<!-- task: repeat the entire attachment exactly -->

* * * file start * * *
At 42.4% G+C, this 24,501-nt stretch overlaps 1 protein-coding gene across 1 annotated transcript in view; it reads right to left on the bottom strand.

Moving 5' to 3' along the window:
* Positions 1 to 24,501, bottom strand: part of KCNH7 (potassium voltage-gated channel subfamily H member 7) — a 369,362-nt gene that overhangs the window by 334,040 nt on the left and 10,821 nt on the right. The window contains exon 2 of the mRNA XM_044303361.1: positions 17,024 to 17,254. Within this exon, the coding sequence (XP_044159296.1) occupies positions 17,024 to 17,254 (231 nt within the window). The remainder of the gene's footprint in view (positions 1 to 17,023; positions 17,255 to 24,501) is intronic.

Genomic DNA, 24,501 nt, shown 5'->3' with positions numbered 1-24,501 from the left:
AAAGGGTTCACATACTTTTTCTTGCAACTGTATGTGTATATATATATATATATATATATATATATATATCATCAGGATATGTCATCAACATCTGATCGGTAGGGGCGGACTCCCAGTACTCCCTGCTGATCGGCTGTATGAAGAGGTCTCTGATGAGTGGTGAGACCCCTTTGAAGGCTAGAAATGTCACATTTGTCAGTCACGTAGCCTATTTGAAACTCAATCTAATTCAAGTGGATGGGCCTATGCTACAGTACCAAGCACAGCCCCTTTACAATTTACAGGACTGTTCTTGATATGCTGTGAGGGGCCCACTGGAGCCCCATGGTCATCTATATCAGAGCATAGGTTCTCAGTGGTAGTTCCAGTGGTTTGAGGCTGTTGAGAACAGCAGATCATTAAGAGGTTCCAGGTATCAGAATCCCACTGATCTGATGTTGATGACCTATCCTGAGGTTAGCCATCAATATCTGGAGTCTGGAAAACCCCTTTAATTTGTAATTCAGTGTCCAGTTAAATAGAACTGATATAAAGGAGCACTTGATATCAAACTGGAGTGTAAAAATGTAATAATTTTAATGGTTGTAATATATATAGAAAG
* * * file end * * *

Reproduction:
At 42.4% G+C, this 24,501-nt stretch overlaps 1 protein-coding gene across 1 annotated transcript in view; it reads right to left on the bottom strand.

Moving 5' to 3' along the window:
* Positions 1 to 24,501, bottom strand: part of KCNH7 (potassium voltage-gated channel subfamily H member 7) — a 369,362-nt gene that overhangs the window by 334,040 nt on the left and 10,821 nt on the right. The window contains exon 2 of the mRNA XM_044303361.1: positions 17,024 to 17,254. Within this exon, the coding sequence (XP_044159296.1) occupies positions 17,024 to 17,254 (231 nt within the window). The remainder of the gene's footprint in view (positions 1 to 17,023; positions 17,255 to 24,501) is intronic.

Genomic DNA, 24,501 nt, shown 5'->3' with positions numbered 1-24,501 from the left:
AAAGGGTTCACATACTTTTTCTTGCAACTGTATGTGTATATATATATATATATATATATATATATATATCATCAGGATATGTCATCAACATCTGATCGGTAGGGGCGGACTCCCAGTACTCCCTGCTGATCGGCTGTATGAAGAGGTCTCTGATGAGTGGTGAGACCCCTTTGAAGGCTAGAAATGTCACATTTGTCAGTCACGTAGCCTATTTGAAACTCAATCTAATTCAAGTGGATGGGCCTATGCTACAGTACCAAGCACAGCCCCTTTACAATTTACAGGACTGTTCTTGATATGCTGTGAGGGGCCCACTGGAGCCCCATGGTCATCTATATCAGAGCATAGGTTCTCAGTGGTAGTTCCAGTGGTTTGAGGCTGTTGAGAACAGCAGATCATTAAGAGGTTCCAGGTATCAGAATCCCACTGATCTGATGTTGATGACCTATCCTGAGGTTAGCCATCAATATCTGGAGTCTGGAAAACCCCTTTAATTTGTAATTCAGTGTCCAGTTAAATAGAACTGATATAAAGGAGCACTTGATATCAAACTGGAGTGTAAAAATGTAATAATTTTAATGGTTGTAATATATATAGAAAG